I claim:

1. A plate heat exchanger comprising a plurality of spaced heat exchange plates, each of which is corrugated to form alternate ridges and depressions extending transversely of the direction of liquid flow along the plate, the ridges having distortions spaced transversely of said direction to provide each ridge with an irregular shape transversely of said direction, whereby turbulence of said liquid flow is promoted, said ridges, depressions and distortions of each plate being aligned with similar ridges, depressions and distortions, respectively, of each adjacent plate, whereby the opposed walls of the channel formed therebetween are located at a constant distance from each other in the longitudinal as well as the transverse direction of the plates.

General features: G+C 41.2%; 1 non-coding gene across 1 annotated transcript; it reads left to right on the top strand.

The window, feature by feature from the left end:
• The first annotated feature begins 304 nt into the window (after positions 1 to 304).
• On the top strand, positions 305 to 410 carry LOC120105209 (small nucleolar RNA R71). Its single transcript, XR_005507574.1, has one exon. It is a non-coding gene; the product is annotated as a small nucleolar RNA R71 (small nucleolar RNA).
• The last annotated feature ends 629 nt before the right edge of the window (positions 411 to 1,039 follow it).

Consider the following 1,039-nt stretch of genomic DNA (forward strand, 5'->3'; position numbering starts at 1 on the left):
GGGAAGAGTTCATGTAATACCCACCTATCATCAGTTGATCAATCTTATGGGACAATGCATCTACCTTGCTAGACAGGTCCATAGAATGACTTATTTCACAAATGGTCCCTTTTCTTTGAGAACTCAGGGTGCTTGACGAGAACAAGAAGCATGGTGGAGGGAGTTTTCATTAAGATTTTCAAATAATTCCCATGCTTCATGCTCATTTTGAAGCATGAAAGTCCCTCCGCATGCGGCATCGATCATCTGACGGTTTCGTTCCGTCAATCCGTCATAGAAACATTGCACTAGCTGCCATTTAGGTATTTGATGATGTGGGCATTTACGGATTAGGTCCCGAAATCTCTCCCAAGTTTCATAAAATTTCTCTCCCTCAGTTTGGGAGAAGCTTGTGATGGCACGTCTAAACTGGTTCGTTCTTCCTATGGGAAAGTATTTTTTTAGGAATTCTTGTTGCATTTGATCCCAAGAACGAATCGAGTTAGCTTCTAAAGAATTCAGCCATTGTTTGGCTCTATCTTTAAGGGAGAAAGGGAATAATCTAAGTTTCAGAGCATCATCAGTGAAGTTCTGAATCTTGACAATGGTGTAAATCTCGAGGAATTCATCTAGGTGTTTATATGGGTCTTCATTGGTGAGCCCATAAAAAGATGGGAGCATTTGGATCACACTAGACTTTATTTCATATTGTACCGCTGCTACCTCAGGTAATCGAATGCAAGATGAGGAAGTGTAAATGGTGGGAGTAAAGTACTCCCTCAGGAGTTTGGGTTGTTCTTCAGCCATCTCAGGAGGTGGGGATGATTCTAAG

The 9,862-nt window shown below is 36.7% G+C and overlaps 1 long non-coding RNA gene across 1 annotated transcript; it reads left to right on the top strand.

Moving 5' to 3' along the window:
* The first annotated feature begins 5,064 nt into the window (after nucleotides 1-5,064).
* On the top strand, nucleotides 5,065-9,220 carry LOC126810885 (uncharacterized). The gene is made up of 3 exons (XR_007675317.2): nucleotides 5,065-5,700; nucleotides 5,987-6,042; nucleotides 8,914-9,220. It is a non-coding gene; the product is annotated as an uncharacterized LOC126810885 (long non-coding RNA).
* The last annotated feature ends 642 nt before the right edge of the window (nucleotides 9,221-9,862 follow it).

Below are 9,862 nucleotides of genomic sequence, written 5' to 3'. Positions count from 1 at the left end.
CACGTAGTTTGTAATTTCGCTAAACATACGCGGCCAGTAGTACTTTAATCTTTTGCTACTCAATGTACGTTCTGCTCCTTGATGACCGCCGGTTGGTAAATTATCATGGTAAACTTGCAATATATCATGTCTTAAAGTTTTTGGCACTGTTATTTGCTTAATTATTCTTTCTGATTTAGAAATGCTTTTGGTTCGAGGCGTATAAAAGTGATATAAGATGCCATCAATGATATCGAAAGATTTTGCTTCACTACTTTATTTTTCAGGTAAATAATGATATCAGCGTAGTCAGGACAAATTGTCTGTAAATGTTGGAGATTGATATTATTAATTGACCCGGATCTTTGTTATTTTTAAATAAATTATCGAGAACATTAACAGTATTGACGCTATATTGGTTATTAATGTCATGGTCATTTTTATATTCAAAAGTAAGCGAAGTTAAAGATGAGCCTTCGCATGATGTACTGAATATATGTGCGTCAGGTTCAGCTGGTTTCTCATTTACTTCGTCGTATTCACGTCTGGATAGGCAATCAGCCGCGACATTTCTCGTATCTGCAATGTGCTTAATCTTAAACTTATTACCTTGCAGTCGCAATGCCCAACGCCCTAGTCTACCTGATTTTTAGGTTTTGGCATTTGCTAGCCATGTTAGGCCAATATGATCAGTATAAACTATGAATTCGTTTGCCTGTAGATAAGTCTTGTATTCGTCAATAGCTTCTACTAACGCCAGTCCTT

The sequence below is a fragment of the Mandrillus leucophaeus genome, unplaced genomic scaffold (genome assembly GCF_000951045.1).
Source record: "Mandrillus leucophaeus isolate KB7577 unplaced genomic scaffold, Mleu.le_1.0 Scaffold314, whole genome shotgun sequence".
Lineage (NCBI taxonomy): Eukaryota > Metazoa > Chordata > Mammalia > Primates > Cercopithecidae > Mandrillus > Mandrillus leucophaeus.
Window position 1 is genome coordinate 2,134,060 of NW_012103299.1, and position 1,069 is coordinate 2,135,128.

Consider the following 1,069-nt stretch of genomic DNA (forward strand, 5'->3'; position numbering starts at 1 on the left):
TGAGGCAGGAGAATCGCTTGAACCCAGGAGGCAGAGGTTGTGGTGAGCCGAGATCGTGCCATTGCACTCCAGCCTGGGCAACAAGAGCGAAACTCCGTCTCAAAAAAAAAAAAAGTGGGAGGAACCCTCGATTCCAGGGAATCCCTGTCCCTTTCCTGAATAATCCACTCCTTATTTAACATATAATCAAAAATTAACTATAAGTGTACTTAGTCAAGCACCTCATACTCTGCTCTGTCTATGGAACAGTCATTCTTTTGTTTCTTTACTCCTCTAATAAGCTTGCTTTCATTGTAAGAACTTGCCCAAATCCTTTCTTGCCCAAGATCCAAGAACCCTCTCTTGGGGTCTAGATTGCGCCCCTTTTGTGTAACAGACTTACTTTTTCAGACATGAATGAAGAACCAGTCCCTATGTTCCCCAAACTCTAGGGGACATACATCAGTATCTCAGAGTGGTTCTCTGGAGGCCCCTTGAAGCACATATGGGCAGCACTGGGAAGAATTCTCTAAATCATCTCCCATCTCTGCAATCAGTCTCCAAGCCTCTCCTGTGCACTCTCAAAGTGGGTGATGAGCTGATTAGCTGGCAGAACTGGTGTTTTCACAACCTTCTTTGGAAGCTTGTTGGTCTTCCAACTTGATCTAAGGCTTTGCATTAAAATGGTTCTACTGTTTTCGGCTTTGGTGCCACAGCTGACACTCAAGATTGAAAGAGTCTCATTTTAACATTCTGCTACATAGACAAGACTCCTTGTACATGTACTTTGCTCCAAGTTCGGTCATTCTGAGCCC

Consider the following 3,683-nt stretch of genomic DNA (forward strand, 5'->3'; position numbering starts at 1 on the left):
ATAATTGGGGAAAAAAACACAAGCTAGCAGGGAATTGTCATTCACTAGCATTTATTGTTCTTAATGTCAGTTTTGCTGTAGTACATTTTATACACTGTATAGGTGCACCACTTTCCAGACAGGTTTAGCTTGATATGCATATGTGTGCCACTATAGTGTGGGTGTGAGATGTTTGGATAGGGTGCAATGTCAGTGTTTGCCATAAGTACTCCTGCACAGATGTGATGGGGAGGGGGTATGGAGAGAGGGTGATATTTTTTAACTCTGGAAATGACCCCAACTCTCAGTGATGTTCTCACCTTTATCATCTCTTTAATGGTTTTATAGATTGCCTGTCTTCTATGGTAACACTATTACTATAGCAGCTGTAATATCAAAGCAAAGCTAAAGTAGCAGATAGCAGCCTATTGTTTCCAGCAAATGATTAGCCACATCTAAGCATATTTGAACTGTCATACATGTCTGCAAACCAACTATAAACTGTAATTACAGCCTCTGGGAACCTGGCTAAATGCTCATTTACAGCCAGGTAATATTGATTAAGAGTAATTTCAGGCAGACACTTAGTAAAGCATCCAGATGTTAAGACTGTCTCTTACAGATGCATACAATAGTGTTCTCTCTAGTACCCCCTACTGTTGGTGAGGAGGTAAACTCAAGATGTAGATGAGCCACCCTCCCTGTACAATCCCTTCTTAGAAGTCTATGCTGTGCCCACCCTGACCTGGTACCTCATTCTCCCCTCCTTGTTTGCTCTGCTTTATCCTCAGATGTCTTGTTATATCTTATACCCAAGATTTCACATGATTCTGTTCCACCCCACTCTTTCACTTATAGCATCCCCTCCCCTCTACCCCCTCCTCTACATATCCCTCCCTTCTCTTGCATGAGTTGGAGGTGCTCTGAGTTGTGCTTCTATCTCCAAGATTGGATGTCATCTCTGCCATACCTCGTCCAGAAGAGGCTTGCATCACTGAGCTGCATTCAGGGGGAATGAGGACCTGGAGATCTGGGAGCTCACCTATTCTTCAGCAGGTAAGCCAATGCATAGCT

2. A heat exchange plate according to claim 1, in which the depressions also have distortions to provide each depression with an irregular shape transversely of said direction, whereby turbulence of said liquid flow is promoted.

3. A plate heat exchanger comprising a plurality of spaced heat exchange plates, each of which is corrugated to form alternate ridges and depressions extending transversely of the direction of liquid flow along the plate, the ridges and depressions having indentations spaced transversely of said direction to provide each ridge and depression with an irregular shape transversely of said direction, whereby turbulence of said liquid flow is promoted, said ridges, depressions and indentations of each plate being aligned with similar ridges, depressions and indentations, respectively, of each adjacent plate, whereby the opposed walls of the channel formed therebetween are located at a constant distance from each other in the longitudinal as well as the transverse direction of the plates.